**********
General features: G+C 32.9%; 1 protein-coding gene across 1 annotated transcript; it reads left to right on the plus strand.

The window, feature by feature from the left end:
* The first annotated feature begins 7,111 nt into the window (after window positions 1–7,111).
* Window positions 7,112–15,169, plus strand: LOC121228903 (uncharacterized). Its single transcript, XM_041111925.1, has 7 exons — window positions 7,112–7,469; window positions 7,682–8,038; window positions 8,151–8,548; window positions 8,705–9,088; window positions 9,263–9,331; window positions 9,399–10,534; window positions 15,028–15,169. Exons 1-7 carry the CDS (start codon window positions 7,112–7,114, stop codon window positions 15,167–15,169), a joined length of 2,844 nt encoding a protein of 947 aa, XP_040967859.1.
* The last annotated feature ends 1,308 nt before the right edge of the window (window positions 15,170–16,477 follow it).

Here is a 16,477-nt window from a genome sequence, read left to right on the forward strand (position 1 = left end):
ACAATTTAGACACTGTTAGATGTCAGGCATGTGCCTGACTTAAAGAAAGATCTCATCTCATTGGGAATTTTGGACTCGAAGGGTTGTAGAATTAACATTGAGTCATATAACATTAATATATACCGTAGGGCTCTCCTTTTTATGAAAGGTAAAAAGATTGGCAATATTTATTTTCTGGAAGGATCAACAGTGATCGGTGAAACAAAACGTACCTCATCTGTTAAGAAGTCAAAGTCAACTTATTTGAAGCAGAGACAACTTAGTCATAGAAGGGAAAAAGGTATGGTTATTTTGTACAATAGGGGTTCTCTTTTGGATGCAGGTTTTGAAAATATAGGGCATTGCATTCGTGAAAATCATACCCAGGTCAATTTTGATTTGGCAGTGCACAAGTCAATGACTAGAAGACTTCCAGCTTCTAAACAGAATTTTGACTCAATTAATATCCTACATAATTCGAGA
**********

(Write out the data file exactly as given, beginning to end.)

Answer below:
General features: G+C 32.9%; 1 protein-coding gene across 1 annotated transcript; it reads left to right on the plus strand.

The window, feature by feature from the left end:
* The first annotated feature begins 7,111 nt into the window (after window positions 1–7,111).
* Window positions 7,112–15,169, plus strand: LOC121228903 (uncharacterized). Its single transcript, XM_041111925.1, has 7 exons — window positions 7,112–7,469; window positions 7,682–8,038; window positions 8,151–8,548; window positions 8,705–9,088; window positions 9,263–9,331; window positions 9,399–10,534; window positions 15,028–15,169. Exons 1-7 carry the CDS (start codon window positions 7,112–7,114, stop codon window positions 15,167–15,169), a joined length of 2,844 nt encoding a protein of 947 aa, XP_040967859.1.
* The last annotated feature ends 1,308 nt before the right edge of the window (window positions 15,170–16,477 follow it).

Here is a 16,477-nt window from a genome sequence, read left to right on the forward strand (position 1 = left end):
ACAATTTAGACACTGTTAGATGTCAGGCATGTGCCTGACTTAAAGAAAGATCTCATCTCATTGGGAATTTTGGACTCGAAGGGTTGTAGAATTAACATTGAGTCATATAACATTAATATATACCGTAGGGCTCTCCTTTTTATGAAAGGTAAAAAGATTGGCAATATTTATTTTCTGGAAGGATCAACAGTGATCGGTGAAACAAAACGTACCTCATCTGTTAAGAAGTCAAAGTCAACTTATTTGAAGCAGAGACAACTTAGTCATAGAAGGGAAAAAGGTATGGTTATTTTGTACAATAGGGGTTCTCTTTTGGATGCAGGTTTTGAAAATATAGGGCATTGCATTCGTGAAAATCATACCCAGGTCAATTTTGATTTGGCAGTGCACAAGTCAATGACTAGAAGACTTCCAGCTTCTAAACAGAATTTTGACTCAATTAATATCCTACATAATTCGAGA